Former Jaguar team-mates Lammers and Wallace teamed up again to drive for Toyota - even with its 3.5-litre F1-spec engine, a far cry from racing in F1 itself

Former Jaguar team-mates Lammers and Wallace teamed up again to drive for Toyota - even with its 3.5-litre F1-spec engine, a far cry from racing in F1 itself

Photo by: Motorsport Images

Lammers is hoping to get some testing in the March, but that's something the team has rarely been able to afford. But he's already had a brief demonstration run in the car at the Zandvoort F3 meeting.

"I only did 20 laps in total, but I enjoyed it very much," he says. "I was very impressed by the engine.

"The only thing which I found significant was the dimensions. Sportscars tend to be a little bit wider at the front than at the rear, but F1 cars are more equal or if anything the other way round. And on a sportscar you have very little steering lock, because otherwise the wheels would touch the bodywork. What I liked about the F1 car was the finesse you need at low speeds. I love cars where you can just sit there and flow, let it all happen. You go on your reflexes and your feelings."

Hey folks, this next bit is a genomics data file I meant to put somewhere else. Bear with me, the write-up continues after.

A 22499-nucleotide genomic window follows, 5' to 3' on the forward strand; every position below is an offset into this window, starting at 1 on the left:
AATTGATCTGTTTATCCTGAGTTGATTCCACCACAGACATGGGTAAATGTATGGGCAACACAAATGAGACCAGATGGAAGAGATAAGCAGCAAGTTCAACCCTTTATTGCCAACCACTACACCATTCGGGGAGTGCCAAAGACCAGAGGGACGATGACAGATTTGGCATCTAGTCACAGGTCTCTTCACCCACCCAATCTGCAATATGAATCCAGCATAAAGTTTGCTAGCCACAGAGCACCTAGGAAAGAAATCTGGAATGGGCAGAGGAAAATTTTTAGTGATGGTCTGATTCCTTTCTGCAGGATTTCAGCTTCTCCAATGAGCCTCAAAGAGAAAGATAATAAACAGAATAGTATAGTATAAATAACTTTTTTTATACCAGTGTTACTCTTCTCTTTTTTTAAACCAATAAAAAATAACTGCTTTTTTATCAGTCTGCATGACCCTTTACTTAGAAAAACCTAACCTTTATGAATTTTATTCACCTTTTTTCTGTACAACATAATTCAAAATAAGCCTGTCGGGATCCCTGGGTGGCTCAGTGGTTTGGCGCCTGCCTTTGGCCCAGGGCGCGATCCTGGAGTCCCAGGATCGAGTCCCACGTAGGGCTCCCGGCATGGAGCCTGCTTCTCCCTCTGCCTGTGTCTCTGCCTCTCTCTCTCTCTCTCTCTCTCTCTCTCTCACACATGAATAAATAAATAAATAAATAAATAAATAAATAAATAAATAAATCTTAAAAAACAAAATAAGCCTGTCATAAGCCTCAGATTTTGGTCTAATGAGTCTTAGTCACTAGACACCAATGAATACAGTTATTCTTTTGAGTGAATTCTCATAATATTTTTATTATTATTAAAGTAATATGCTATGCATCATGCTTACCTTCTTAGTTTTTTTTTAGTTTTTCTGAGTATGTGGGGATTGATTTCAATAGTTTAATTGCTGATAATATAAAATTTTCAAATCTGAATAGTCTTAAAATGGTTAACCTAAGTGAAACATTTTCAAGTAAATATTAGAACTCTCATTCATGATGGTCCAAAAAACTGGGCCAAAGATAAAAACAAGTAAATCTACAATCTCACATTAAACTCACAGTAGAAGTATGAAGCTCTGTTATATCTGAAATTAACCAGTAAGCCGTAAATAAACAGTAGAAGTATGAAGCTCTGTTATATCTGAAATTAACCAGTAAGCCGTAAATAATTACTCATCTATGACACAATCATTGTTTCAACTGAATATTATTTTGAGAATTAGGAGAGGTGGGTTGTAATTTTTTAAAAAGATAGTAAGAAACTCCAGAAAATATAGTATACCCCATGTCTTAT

Lammers is hoping that his return to F1 will last beyond these two races, but he knows it will be hard to shake off the 'sportscar driver' tag.

"The first thing I have to try is to get a larger body behind me," he says. "I'm sure a few people will think it's nice for me just to do the two races, they'll think it's a nice idea. That's not the way I see it.

"It's my whole life. I'm going to approach it with silk gloves and not leave anything to chance.